Rosh Hashanah Message: Rabbi Jason Holtz
Rosh HashanahCommunity

Rosh Hashanah Message: Rabbi Jason Holtz

Rabbi Jason Holtz shares his thoughts and inspiration for the Jewish New Year.

Rabbi Jason Holtz
Rabbi Jason Holtz

The two High Holy Days, Rosh Hashanah and Yom Kippur, are linked. On Rosh Hashanah, we celebrate Creation and on Yom Kippur, we forgive and ask for forgiveness. These seemingly different themes are actually very well matched because forgiveness is a creative act. The pain of wrong doing can last a while. People can remember the hurt they experienced for years. Forgiveness is not about changing the past, which cannot be changed. Nor is it about simply forgetting or ignoring what happened. Rather, forgiveness is a deliberate choice on what sort of future one wants to create.

It is a decision not to invest emotional energy into nursing old wounds or bearing resentment. It means that one can say that even though something wrong was done, and even though pain and hurt were caused, the future will not be based solely on that. We often think of forgiveness as something that is offered between two different people. Sometimes, though, we need to forgive ourselves of our own shortcomings. Regret and guilt can occasionally be a useful, important catalyst for self-improvement. But when the lessons are learnt, the focus can be on who we are now and who we want to be, not solely past deficits. That is a form of forgiveness.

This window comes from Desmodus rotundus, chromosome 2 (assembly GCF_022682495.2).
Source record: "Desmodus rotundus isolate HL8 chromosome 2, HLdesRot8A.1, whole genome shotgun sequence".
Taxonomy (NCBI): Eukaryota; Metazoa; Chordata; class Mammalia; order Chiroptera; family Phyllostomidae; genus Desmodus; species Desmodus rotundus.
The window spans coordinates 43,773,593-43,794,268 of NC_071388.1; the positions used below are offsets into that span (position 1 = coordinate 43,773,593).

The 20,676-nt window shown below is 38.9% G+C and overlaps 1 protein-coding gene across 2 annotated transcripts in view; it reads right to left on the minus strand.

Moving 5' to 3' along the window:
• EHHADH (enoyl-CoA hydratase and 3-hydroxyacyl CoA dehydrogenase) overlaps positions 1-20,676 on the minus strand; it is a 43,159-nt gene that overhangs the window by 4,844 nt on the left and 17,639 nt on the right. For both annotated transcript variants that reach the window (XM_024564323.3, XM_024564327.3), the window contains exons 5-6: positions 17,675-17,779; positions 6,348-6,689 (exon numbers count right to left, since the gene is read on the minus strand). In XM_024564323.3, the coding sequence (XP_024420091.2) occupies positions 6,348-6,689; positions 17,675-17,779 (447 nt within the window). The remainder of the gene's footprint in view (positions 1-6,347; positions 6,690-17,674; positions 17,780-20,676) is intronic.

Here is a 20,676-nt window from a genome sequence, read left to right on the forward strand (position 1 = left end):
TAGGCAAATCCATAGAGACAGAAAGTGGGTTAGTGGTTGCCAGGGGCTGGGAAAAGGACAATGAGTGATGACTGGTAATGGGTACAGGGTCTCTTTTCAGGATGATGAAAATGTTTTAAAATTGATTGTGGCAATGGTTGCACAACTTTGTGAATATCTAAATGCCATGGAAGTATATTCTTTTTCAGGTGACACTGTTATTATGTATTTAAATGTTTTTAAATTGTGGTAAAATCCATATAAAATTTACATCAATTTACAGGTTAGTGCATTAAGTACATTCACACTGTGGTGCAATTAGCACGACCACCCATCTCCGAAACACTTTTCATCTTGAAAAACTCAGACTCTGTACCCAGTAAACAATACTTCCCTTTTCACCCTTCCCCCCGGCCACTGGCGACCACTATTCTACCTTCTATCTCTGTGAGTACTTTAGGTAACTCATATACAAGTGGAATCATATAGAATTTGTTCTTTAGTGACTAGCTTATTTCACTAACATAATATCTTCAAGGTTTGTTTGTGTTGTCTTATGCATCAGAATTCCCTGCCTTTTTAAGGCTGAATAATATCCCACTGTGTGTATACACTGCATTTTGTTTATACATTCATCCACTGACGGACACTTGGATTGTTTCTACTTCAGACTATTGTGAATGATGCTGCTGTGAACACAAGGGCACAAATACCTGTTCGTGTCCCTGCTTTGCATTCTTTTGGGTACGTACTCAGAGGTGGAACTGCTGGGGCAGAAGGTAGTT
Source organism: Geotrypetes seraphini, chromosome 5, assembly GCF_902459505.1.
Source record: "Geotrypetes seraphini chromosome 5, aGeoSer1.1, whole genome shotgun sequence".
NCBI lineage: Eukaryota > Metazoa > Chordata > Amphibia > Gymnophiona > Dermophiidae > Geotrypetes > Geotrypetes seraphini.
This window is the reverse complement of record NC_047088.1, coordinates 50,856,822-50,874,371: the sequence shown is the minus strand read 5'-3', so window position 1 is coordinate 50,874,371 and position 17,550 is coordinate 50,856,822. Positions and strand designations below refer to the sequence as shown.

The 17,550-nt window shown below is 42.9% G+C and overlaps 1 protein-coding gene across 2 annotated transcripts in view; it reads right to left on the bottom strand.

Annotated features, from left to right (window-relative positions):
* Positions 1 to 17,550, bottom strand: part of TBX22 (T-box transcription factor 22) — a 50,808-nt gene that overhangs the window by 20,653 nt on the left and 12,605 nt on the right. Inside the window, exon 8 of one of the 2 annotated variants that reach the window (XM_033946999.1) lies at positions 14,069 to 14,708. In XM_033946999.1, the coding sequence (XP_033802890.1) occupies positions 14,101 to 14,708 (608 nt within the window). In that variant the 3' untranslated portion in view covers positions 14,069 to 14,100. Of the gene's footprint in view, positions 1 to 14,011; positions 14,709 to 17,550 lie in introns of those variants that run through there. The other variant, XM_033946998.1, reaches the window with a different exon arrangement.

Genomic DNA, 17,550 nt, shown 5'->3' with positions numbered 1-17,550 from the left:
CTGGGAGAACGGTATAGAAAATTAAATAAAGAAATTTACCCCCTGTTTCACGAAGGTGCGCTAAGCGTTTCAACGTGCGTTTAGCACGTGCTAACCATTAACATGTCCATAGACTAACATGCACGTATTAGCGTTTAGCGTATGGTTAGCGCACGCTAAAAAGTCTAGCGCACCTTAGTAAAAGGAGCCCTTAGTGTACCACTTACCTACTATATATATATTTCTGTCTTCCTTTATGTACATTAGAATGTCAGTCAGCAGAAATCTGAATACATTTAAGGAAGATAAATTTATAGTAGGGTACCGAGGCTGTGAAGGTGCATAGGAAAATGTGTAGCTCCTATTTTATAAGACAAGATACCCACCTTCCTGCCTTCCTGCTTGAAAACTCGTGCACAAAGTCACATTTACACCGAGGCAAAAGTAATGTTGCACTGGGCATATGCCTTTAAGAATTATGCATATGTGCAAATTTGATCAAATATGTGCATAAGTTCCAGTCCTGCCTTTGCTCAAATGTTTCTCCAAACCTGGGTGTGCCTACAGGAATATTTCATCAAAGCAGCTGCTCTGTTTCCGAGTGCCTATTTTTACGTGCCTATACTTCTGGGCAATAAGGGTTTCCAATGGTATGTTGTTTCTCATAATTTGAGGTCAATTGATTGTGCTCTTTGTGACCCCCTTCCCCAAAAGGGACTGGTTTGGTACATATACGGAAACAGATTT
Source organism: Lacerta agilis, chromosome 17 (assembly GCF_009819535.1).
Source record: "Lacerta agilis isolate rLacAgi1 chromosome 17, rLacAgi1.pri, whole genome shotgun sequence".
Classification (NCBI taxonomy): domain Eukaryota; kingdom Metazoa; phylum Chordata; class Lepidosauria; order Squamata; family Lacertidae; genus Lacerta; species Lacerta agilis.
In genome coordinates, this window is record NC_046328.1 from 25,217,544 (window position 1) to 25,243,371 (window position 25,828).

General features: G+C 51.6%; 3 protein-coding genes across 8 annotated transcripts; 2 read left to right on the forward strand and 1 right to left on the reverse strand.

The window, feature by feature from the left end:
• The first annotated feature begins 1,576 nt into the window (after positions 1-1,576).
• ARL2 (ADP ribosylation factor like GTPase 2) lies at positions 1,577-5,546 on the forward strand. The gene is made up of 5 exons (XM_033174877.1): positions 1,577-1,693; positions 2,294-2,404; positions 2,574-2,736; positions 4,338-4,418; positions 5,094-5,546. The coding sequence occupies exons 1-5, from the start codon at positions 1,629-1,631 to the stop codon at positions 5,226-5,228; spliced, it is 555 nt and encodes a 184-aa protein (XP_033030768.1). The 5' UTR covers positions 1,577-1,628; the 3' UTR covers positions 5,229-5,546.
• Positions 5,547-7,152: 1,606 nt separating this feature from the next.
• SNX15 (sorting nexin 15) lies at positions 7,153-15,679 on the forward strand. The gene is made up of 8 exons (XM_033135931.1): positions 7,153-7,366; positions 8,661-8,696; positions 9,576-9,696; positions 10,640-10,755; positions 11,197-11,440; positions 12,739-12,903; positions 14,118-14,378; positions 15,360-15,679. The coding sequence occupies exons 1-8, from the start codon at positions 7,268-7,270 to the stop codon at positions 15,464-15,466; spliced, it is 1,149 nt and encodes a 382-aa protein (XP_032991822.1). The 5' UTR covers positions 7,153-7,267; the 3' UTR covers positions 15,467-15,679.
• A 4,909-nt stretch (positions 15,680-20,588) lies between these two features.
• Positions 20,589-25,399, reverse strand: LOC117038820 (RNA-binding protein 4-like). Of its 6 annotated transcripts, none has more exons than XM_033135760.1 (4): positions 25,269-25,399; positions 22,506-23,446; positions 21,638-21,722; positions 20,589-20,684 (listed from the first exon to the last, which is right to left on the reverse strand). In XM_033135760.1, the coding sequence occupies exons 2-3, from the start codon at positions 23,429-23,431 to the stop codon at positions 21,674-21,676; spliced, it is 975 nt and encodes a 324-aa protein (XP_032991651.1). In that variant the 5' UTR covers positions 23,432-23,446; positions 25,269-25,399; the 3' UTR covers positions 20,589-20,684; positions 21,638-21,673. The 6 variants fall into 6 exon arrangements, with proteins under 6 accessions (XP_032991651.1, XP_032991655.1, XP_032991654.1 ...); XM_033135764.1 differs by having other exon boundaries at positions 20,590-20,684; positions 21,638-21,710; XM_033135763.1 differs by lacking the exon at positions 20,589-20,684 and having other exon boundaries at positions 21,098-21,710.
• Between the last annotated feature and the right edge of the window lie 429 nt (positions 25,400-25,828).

Our High Holy Day prayers say, “On Rosh Hashanah it is written.” The medieval sage Bachya ibn Pakuda has a profound understanding what it means to “write” something. He said, “Days are like scrolls, write on them what you wish.”

On Rosh Hashanah, the day celebrating Creation, we are asked to think about what sort of future we want to write. So, in the words of the prompt suggested by the AJT for this column, Reach for the Stars – Be All You Can Be – Become Whoever You Want to Be. Be a Star in 5784 and let us use forgiveness when writing about our days. L’shanah tovah u’metukah, a sweet and good New Year to everyone!

Rabbi Jason Holtz is the Senior Rabbi of Temple Kehillat Chaim in Roswell, Ga.

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